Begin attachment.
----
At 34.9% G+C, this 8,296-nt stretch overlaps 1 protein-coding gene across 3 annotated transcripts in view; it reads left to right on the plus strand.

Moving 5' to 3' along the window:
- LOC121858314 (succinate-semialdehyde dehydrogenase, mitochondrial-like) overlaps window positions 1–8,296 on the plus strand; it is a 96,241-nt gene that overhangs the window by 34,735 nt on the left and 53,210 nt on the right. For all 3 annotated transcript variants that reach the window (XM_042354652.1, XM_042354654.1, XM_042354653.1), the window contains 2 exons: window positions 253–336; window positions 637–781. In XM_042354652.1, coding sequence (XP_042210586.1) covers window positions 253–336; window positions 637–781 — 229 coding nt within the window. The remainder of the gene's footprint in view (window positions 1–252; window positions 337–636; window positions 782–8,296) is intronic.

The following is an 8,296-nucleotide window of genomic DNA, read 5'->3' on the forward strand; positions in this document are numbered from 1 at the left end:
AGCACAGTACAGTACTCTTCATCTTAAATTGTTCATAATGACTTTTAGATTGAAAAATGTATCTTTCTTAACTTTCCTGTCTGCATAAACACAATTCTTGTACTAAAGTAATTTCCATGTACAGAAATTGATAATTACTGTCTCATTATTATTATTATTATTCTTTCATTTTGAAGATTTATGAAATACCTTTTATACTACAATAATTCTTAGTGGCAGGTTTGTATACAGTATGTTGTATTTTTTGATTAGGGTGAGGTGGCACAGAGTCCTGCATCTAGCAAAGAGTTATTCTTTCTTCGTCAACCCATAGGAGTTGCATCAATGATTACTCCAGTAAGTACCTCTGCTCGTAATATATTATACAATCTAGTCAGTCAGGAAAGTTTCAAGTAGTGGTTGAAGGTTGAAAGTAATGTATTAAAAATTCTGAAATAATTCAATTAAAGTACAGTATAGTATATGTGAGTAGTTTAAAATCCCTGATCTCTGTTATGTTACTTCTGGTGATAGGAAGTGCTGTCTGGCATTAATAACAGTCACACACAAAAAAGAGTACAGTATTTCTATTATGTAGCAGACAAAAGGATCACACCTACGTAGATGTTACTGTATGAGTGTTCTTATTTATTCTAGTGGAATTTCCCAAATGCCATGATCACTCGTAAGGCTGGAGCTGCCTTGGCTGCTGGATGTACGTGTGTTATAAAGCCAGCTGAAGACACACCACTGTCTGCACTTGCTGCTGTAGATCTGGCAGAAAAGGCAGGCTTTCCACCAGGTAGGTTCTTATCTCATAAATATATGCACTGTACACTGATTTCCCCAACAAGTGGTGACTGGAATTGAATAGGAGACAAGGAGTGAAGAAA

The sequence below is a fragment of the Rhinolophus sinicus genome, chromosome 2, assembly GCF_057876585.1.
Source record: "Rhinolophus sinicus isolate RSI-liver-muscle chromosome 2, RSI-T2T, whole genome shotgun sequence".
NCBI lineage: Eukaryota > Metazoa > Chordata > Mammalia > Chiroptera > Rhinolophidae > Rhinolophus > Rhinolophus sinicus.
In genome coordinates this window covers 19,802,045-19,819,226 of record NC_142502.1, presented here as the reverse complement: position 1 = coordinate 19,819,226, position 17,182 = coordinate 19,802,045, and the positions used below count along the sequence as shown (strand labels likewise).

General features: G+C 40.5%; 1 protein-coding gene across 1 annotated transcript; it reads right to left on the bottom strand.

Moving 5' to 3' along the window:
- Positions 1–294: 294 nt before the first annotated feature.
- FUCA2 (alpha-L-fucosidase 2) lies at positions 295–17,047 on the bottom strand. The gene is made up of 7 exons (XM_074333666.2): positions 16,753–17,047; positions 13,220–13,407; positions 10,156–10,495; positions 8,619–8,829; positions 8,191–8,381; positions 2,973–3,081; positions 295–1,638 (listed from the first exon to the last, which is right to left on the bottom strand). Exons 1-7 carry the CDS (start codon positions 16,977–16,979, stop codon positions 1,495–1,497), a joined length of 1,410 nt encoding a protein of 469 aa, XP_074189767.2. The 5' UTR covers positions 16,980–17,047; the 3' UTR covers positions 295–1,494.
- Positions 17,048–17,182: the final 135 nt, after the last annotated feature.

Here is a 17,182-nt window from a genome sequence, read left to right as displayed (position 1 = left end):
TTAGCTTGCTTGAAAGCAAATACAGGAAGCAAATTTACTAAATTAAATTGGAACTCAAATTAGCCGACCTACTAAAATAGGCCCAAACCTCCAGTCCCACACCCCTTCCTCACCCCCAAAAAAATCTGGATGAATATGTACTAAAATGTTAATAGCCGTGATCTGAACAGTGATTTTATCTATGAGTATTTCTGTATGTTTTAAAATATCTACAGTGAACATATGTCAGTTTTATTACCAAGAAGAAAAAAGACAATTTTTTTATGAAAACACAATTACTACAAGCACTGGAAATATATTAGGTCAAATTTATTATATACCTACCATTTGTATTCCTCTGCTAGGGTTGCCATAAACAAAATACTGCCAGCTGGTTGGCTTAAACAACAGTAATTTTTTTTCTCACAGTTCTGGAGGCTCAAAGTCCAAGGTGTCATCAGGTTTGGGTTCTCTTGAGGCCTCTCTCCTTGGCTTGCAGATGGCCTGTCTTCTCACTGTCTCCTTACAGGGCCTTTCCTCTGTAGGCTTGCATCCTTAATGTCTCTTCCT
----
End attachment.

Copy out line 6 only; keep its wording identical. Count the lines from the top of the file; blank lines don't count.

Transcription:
The sequence below is a fragment of the Rhinolophus sinicus genome, chromosome 2, assembly GCF_057876585.1.